Farms_hundred of thousands of acres_ have turned into dust bowls; livelihoods are at risk; fruits, vegetables, nuts and grains will not be planted; ranchers are giving up their livestock; prices will escalate on what is available...

People's lives, food, jobs.... or a smelt? You be the judge.



_ _ _ _ _ _ _


Organic Farmers and the rest of the county:

HUSTONTOWN, Pa — Jim Crawford was rushing to load crates of freshly picked organic tomatoes onto trucks heading for an urban farmers market when he noticed the federal agent.

A tense conversation followed as the visitor to his farm — an inspector from the Food and Drug Administration — warned him that some organic-growing techniques he had honed over four decades could soon be outlawed...

FDA's proposed rules would curtail many techniques that are common among organic growers, including spreading house-made fertilizers, tilling cropland with grazing animals, and irrigating from open creeks.

Note: At a recent congressional hearing, Rep. Marsha Blackburn (R-Tenn.) seized on one draft set of rules in which the FDA declared kale is "never consumed raw."  You can read this article here.
 _ _ _ _ _

Akron, OH -- Bessemer Farms, the only working farm within the city of Akron, has stopped growing vegetables for local tables... pending federal food safety regulations that likely will require farmers to very specifically track their produce and how it is handled from seed to sale, among other things..

“We’ve been farming for 117 years. I’m the third generation and we’re being put out of business by the government. We can’t comply with all of the safety laws. We haven’t poisoned anybody with an ear of corn for 117 years and we’ve shipped it all over,” Bessemer said. The story is here.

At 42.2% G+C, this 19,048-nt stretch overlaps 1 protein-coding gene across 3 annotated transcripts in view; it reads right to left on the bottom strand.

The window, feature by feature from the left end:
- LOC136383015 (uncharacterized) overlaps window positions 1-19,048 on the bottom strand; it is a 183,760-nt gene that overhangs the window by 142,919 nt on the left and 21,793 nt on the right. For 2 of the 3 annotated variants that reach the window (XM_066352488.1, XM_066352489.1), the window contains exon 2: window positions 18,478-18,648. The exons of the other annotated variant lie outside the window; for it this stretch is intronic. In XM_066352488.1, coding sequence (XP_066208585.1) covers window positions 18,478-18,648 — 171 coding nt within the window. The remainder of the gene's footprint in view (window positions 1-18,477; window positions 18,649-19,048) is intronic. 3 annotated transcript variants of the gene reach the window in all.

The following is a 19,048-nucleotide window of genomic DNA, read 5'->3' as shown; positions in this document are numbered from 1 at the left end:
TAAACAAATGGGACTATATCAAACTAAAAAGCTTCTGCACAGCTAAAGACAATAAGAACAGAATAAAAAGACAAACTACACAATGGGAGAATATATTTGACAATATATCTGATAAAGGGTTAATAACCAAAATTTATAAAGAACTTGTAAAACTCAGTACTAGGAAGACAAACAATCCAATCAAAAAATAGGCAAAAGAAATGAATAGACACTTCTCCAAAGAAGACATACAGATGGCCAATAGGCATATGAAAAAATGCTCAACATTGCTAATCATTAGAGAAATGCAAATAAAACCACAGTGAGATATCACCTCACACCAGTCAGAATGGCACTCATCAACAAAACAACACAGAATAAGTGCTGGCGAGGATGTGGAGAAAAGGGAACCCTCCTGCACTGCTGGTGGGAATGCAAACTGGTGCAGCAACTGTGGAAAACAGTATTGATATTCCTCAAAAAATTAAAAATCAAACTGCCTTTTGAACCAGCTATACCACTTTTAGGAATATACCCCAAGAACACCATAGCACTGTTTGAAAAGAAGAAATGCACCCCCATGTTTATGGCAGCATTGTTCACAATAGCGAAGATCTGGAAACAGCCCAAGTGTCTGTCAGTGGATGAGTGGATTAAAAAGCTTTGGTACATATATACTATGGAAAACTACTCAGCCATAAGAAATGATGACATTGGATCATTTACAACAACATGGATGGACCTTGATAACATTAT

_ _ _ _ _

New FDA Rules Will Put Organic Farmers  Out of Business

Cornucopia Institute, a Wisconsin-based farm policy research group released a 16-page analysis accusing the Food and Drug Administration (FDA) of implementing the Food Safety Modernization Act (FSMA) in a way that will crush “the country’s safest farmers” ...

Interestingly enough is that the FDA freely acknowledges that the farm cost of implementing their proposed Rule will drive some producers out of business.

Monday, February 10, 2014

At Times Like This...

At times like this it feels as though we aren't far from living in a third world country.

The snow began to fall Thursday morning and right around the freezing point. It brought cities to a standstill_ schools and businesses closed and pileups on major interstate highways kept people stranded for what must have seemed a lifetime.

Snowfall continued into Friday and with increasing volume_ well over a foot of the white stuff. Then we lost power. 

Freezing light drizzle turned into rain; boughs kissed the ground, branches cracked and trees fell from the burden of the icy mass. All life form remained hidden. 

Gleditsia triacanthos "Sunburst"
my favorite Himalayan birch
 Yesterday gave promise as temperatures teasingly rose. The forecast of rain never materialized. Would it really stay above freezing? 


The EPA says we can't use our wood stove, and the county says we cannot use our wood fireplace_ any visible smoke from a chimney will result in a fine and enforcement. 38 ° F and the thaw continues, albeit slowly. 

It is too much to hope that we have power restored today?



Friday, December 20, 2013

Merry Christmas Family and Friends

A Merry and Blessed Christmas to our family and friends!
Although this is a joyous season, we bring you a wonderful bluesy song from our son.
Santa's Wearin' Blue This Year, by George Johnson, featuring The Jordanaires. 
This song can be downloaded from iTunes for only .99 cents.


Last minute Christmas idea? George's current album, Still Pissed At Yoko is only $9.03 to download, and folks love his t-shirt and cap.
By the way, Victoria Jackson from Saturday Night Live, loves George's creative work.
 
His first album, George Johnson featuring The Jordanaires and The Memphis Horns can be downloaded, or purchase a hard copy from GeorgeJohnson.com.
Enjoy!